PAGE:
Online analysts would like you to know that there’s a great new industry growth engine revving up — mobile ads.
- “We’re optimistic about mobile ads.”
- “We’re bullish on mobile ads.”
- “Google’s Verizon deal is evidence of the huge new opportunity in mobile ads.”
Analysts have been saying the same thing since 1995… and mobile advertising is still a rounding error.
Specifically, just about every chart we’ve ever seen of mobile advertising since the mid-1990s has looked like this.
If every one of them had actually been accurate, meanwhile, it would have looked like this:
So it’s time for analysts to stop just blathering about the huge new opportunity in mobile ads and address some specific questions.
To begin with, we need to be clear: We think what most analysts mean when they rave about “mobile ads” is regular online ads that happen to be viewed on tiny mobile screens instead of big laptop or desktop screens. We do not regard regular online ads (search or display) that happen to be viewed on a mobile device instead of a laptop or desktop as “mobile ads.” We view them as regular online ads that happen to be viewed on a mobile device. And we note that the value of these ads to the advertiser is generally far less on a tiny screen than it would have been on a big screen.
And now on to the debate…
First, we can all agree that in the past two years, some things about mobile have finally changed:
Thanks to the iPhone, the mobile Internet experience no longer sucks. iPhone users spend a lot more time online than non-iPhone users, so as more people get iPhones (or the equivalent), people will spend more time online.
We are starting–just starting–to see some emerging mobile applications that use location without being of the stupid (and theoretical) Starbucks-coupon-to-your-phone variety. The technorati is bananas about FourSquare, for example, which shows you where your friends are. There’s some buzz about Loopt, Latitude, etc. Eventually someday, maybe normal people will use these services. That doesn’t mean they’ll be great platforms for mobile ads–far from it–but at least they represent location-based mobile apps that aren’t dead on arrival.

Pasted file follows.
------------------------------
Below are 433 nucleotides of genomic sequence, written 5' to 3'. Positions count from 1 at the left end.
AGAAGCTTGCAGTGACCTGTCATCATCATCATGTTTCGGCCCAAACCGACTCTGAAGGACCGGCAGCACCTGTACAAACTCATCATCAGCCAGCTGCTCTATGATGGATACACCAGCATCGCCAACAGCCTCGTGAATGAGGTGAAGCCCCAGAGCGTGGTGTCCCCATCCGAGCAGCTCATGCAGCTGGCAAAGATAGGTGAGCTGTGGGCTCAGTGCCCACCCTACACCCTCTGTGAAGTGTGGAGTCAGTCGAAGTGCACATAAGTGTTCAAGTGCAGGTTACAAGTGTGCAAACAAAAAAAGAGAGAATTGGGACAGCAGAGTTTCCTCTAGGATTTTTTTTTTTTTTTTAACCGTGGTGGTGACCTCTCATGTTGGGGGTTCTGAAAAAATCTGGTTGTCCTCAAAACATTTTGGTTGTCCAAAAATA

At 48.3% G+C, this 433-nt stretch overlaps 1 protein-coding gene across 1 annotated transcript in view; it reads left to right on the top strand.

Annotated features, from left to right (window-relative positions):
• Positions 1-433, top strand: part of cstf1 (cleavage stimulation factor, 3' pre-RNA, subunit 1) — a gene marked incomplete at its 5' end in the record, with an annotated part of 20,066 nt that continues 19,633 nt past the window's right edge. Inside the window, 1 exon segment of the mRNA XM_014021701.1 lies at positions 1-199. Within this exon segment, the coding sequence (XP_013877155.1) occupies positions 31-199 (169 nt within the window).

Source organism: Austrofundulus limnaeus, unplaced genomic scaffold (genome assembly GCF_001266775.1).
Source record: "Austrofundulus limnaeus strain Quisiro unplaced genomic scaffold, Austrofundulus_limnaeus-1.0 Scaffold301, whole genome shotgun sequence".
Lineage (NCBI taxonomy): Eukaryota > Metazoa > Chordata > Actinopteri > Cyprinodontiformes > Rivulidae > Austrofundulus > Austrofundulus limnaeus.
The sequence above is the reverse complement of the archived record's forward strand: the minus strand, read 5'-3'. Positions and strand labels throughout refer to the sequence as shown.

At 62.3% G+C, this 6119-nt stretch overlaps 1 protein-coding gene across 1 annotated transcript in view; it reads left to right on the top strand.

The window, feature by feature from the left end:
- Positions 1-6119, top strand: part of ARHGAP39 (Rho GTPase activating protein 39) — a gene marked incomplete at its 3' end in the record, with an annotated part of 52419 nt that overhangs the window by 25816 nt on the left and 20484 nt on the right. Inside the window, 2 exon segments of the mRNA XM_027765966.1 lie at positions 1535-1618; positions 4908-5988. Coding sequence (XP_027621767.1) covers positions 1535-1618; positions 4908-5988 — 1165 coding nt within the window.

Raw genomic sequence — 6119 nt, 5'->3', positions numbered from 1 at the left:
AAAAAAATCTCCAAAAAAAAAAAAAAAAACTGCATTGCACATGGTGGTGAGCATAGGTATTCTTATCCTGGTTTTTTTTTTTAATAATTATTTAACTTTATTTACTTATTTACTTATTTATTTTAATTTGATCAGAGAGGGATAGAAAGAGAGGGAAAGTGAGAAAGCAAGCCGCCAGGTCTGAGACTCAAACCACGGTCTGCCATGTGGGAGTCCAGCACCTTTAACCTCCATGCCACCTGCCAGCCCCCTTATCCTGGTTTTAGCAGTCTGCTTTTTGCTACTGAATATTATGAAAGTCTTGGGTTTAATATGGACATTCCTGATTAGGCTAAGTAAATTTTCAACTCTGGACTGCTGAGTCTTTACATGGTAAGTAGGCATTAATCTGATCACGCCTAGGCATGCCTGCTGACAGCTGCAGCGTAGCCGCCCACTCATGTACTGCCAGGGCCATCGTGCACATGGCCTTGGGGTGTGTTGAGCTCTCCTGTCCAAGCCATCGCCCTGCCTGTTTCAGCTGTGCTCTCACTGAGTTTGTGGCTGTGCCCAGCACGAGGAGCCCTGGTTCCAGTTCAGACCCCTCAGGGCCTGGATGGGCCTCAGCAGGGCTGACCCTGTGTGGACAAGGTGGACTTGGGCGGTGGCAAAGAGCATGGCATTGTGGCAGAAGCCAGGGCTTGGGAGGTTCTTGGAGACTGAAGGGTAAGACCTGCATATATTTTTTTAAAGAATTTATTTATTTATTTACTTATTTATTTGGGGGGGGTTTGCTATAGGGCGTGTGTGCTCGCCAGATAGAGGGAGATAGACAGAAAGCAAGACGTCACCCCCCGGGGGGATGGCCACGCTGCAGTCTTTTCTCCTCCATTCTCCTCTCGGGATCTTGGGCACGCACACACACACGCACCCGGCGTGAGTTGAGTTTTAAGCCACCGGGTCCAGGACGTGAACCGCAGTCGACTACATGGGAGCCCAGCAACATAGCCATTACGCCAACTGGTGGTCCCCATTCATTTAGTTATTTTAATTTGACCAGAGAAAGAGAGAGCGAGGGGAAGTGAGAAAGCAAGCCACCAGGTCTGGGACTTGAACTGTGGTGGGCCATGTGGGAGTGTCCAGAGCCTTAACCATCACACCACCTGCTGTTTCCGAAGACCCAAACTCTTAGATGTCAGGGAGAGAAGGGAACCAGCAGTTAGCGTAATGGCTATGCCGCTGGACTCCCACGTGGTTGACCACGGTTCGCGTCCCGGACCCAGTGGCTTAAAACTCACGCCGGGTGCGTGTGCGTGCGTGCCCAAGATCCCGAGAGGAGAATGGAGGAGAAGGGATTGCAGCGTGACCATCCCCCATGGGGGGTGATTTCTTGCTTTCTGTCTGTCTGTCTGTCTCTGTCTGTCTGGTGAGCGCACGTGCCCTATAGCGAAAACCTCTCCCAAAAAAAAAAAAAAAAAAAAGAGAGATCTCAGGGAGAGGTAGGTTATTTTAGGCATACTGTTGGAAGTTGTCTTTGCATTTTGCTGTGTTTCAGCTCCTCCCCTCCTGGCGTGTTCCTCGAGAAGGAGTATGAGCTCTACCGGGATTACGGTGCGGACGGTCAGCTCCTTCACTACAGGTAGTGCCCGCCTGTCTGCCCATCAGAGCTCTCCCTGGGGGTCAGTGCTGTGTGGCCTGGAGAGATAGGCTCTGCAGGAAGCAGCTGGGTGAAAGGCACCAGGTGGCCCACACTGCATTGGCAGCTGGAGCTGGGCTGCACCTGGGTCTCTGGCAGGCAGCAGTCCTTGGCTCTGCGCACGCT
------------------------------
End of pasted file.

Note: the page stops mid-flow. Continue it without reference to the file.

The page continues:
So we can all agree: Better mobile Internet means more usage of the Internet, albeit with a much smaller screen (this is important, so don’t just scoff and roll your eyes). And we can all agree that someday there will likely be mobile apps that use location that don’t suck.
But here’s where most analysis of the allegedly huge new mobile marketing opportunity becomes empty-headed blather. Why will this translate into huge new growth of online ad spending?
Some specific questions for you huge mobile advertising bulls:
- Will all the Google search paid-clicking that mobile users are doing be incremental paid-clicking? Or is it just going to be paid-clicking that used to happen on the desktop and now happens on the mobile phone? If it’s the latter, “mobile search” will not be a huge new opportunity–it will just cannibalise desktop search. We suspect a lot of mobile search will just cannibalise deskptop search. Not all of it, but a lot of it.
- Is consumer spending and GDP going to grow faster because consumers can shop on their phones? If not–and we have a hard time believing it will–then, again, we’re talking about an ad share spending shift, not a huge new pot of ad spending. Remember: The number of “clicks” consumers generate is irrelevant to the growth of search ad spending (if there was ever any doubt about this, the recession has proven it). What IS relevant is the amount advertisers spend. If consumers start clicking all day because of their phones, but they don’t buy any more stuff, the price per click will just go down. Again, this sounds to us like a share shift–away from traditional media and desktop, toward mobile–than a gigantic new advertising medium.
- On the display side, do you think advertisers will jump for joy at the ability to place a quarter-inch by half-inch unreadable banner ad in front of someone who is already squinting? We don’t. The fact that advertisers now have an opportunity to reach people 24/7 regardless of where they are is good. But the fact that they can only reach them with ads the size of paint chips isn’t going to get Madison Avenue all hot and bothered.
When we think through these and other questions, the conclusion we reach about mobile ads is this:
- The improvement in mobile devices will expand the opportunity to reach consumers when they’re mobile–and, thus, expand potential advertising inventory. This will not necessarily expand spending much, though, because the online industry is not suffering from an inventory problem. Thus, we do not regard online ads that happen to be viewed on a mobile device instead of a desktop PC as a huge new incremental spending driver.
- We have been waiting 15 years to hear of a single compelling advertising application that takes advantage of location-based information–and we’re still waiting. The best minds in the business have been striking out on this one for a decade and a half. Maybe one day they’ll connect.
- The mobile ad opportunity is interesting and exciting, but it is vastly overhyped.
We’re always glad to hear alternate conclusions. Just please try to persuade us by doing something other than spreading your arms wide and saying “This is going to be HUGE.”
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